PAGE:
Speaker Bios

(click on the speaker name or photo to view speaker details)

Adrian Heilbut is a PhD candidate in Bioinformatics at Boston University and the Broad Institute, working on on development of statistical methods for analysis of structured experiments and tailoring feature learning algorithms to biological data. Before going back to school, he worked in biotech, deconstructing yeast at MDS Proteomics and fighting robots at CombinatoRx. He holds B.Sc.(Hon) in Computer Science and Neuroscience from the University of Toronto.
Alex Rubinsteyn is a Computer Science Ph.D. student at NYU. His interests are a high variance mixture distribution around programming language implementation and machine learning.
Andrew Giessel is a postdoctoral research fellow in the Datta Laboratory, Department of Neurobiology, Harvard Medical School. His work focuses on the brain circuits of odor detection and innate behaviors of mice using a combination of microscopy, electrophysiology and genetics. He uses Python for daily analysis and management of neurobiological data.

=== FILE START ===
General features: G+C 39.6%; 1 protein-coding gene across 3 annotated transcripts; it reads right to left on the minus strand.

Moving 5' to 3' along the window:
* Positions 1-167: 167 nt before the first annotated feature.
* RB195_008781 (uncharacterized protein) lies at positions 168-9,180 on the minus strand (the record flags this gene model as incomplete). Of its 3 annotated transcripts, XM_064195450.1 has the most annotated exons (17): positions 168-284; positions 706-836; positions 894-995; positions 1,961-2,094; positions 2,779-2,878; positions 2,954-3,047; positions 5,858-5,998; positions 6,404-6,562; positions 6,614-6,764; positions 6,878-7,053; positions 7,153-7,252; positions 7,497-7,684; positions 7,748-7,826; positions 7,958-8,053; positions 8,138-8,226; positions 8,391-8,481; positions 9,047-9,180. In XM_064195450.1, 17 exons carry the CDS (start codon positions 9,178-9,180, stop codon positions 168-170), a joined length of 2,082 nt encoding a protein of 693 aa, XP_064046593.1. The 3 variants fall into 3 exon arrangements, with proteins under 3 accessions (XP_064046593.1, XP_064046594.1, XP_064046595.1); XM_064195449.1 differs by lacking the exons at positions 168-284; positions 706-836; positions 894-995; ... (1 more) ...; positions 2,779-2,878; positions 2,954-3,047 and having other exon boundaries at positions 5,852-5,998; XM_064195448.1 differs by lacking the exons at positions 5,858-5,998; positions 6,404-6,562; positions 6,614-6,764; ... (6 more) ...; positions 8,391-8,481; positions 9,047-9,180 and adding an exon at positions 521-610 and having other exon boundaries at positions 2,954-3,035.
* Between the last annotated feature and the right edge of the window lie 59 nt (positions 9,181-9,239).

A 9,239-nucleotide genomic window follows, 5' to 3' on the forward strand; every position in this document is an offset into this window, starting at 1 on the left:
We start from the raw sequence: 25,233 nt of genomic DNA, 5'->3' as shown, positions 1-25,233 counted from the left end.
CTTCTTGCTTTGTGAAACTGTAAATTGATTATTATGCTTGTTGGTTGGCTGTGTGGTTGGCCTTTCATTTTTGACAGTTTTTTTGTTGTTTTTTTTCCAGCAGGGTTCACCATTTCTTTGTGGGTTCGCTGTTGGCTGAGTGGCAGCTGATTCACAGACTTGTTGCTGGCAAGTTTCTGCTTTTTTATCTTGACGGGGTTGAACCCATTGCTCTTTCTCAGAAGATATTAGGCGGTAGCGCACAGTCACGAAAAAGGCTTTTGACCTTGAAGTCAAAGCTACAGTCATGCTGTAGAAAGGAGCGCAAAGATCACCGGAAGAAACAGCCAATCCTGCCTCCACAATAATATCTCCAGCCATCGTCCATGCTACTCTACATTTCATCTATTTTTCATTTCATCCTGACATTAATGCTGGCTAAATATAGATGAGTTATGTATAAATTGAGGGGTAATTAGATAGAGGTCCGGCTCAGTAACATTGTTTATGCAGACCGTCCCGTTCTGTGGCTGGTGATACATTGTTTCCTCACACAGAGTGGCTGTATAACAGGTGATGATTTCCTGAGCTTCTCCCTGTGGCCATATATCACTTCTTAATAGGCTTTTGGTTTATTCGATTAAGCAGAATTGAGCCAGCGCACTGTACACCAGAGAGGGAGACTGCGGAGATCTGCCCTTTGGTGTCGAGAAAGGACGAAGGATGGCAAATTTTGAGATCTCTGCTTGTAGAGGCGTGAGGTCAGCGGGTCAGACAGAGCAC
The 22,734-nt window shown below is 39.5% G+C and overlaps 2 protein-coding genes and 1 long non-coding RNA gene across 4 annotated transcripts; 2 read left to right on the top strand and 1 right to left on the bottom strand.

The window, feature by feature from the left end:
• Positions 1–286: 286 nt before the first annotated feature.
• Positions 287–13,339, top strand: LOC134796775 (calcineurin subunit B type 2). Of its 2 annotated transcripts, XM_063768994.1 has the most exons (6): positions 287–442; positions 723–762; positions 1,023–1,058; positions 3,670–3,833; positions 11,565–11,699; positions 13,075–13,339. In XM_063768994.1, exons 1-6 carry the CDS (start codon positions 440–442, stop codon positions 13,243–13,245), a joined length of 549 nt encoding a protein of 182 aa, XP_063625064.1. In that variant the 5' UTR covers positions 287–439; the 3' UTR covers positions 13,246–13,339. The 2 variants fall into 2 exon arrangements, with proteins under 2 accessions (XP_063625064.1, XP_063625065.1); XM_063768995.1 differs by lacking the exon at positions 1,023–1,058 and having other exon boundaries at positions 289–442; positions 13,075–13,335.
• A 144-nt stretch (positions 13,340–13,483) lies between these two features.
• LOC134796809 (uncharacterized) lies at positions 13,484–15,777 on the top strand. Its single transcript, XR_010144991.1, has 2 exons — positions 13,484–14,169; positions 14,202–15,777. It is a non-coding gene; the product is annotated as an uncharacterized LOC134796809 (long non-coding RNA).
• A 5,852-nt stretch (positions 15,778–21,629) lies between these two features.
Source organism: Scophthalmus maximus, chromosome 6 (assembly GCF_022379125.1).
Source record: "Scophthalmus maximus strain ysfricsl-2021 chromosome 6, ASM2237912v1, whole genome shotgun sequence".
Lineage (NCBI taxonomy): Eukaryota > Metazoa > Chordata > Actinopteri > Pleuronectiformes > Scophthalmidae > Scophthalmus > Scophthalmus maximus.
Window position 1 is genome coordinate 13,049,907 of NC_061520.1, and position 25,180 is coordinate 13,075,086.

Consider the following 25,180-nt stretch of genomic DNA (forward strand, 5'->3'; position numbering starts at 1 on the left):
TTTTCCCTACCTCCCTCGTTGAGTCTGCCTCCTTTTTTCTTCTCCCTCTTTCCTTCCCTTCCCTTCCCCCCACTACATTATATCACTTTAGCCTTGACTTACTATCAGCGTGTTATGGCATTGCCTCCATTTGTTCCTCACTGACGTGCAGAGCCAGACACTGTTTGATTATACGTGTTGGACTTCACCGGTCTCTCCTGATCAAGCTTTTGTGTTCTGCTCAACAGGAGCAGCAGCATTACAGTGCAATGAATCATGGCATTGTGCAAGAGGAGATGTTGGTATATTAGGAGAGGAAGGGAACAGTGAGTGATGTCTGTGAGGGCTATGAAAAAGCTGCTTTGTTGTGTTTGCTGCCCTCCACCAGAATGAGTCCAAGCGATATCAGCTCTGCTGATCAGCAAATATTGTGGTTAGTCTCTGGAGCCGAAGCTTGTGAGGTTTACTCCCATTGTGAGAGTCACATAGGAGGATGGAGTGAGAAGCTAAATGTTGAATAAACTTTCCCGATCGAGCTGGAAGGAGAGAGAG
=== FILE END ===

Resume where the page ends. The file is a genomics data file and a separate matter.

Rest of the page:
Ben is the co-founder and CEO of DataNitro, a YCombinator backed startup which integrates Excel with Python. He has a degree in Mathematics from MIT.
Bryan Lewis is the chief data scientist at Paradigm4. Bryan is an applied mathematician and is the author of a number of R packages including irlba, rredis, doRedis, websockets, and bigalgebra.
Cam Davidson-Pilon is a ex-finance quant from Waterloo, Ontario. His experiences in statistics and Python have taken him to Moscow, Toronto and now Ottawa, where he recently joined the data-team at Shopify. Cam is the author of Bayesian Methods for Hackers, the open-source book on Github, and the blog camdp.com (aka that subway blog).